The problem with externalities is that, as the name of externalities suggests, external costs and benefits are excluded from the said economic transaction or activity (for example, selling masks, buying masks) and individuals’ benefit and cost calculations. While individuals include their personal (private) benefits and costs in their shopping, economic and social activities, they do not include social (overflowing), that is, their external benefits and costs when there is no coercion mechanism. Economic activities that are subject to externality take place above the socially optimum amount in case of negative externality (overproduction/consumption) and under positive externality (underproduction/consumption).
In this case, to put externalities into the benefit-cost calculations of individuals, there is a need for incentive policies in case of external benefit, and deterrence in case of external cost. In the mask example, individuals either think that others will wear masks and that they will be protected or take into account only the special benefits of the mask they will wear. In this case, mask use and mask quality remain below the socially optimum level. This is one of the reasons why the use of masks is not at the socially optimum level, in addition to the fact that some individuals do not wear masks because of their low-risk perception (risk-loving).
At this point, subsidizing the use of masks, ie free presentation of masks, is the most rational policy option. Because the cost (indirect) savings resulting from the case to be prevented by a mask (in a certain possibility) is much higher than the cost of a mask. Due to the free mask offering, the benefit of shortening the outbreak one day and returning economic activities to normal one day earlier (marginal) is equal to the cost of mask distribution (marginal) that will shorten the outbreak one day, etc. it is necessary to continue to bring its use to the socially optimum level through policy.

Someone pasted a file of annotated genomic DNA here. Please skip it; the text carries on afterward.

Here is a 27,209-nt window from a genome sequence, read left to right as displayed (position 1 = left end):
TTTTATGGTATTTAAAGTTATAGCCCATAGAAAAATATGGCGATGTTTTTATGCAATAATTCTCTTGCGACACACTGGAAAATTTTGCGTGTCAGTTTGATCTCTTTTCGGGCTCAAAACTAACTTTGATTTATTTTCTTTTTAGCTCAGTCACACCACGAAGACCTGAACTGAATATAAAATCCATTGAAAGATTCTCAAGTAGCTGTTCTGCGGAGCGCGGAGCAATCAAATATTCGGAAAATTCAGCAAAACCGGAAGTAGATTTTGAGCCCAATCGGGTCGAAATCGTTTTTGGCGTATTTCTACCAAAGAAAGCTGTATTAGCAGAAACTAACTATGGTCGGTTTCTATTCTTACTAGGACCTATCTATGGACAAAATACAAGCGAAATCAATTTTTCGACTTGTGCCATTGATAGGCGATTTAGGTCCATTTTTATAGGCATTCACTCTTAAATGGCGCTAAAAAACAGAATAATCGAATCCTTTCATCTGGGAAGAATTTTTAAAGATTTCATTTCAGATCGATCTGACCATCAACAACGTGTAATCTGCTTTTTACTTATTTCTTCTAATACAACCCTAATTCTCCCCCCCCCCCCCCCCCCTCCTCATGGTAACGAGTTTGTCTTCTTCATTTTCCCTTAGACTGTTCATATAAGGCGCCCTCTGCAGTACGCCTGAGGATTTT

An important point to be considered in policymaking in the context of masks and other protective measures is the need to support special initiatives and solutions in addition to “politics”. Regarding the mask, market failure due to the above-mentioned externalities and public intervention (subsidy) to be done are not absolute. In the majority of society, individuals will take highly effective epidemic prevention and protection measures without the need for public intervention.
Several measures are effectively taken by individuals, such as investment in the mask industry, selling masks, wearing a mask, making use of complementary medicine, home production solutions, developing hygiene habits, stopping handshaking, and paying attention to nutrition. Therefore, it is more rational to encourage some special measures to increase or prohibit costs. In this context, public intervention should be designed to complement private solutions.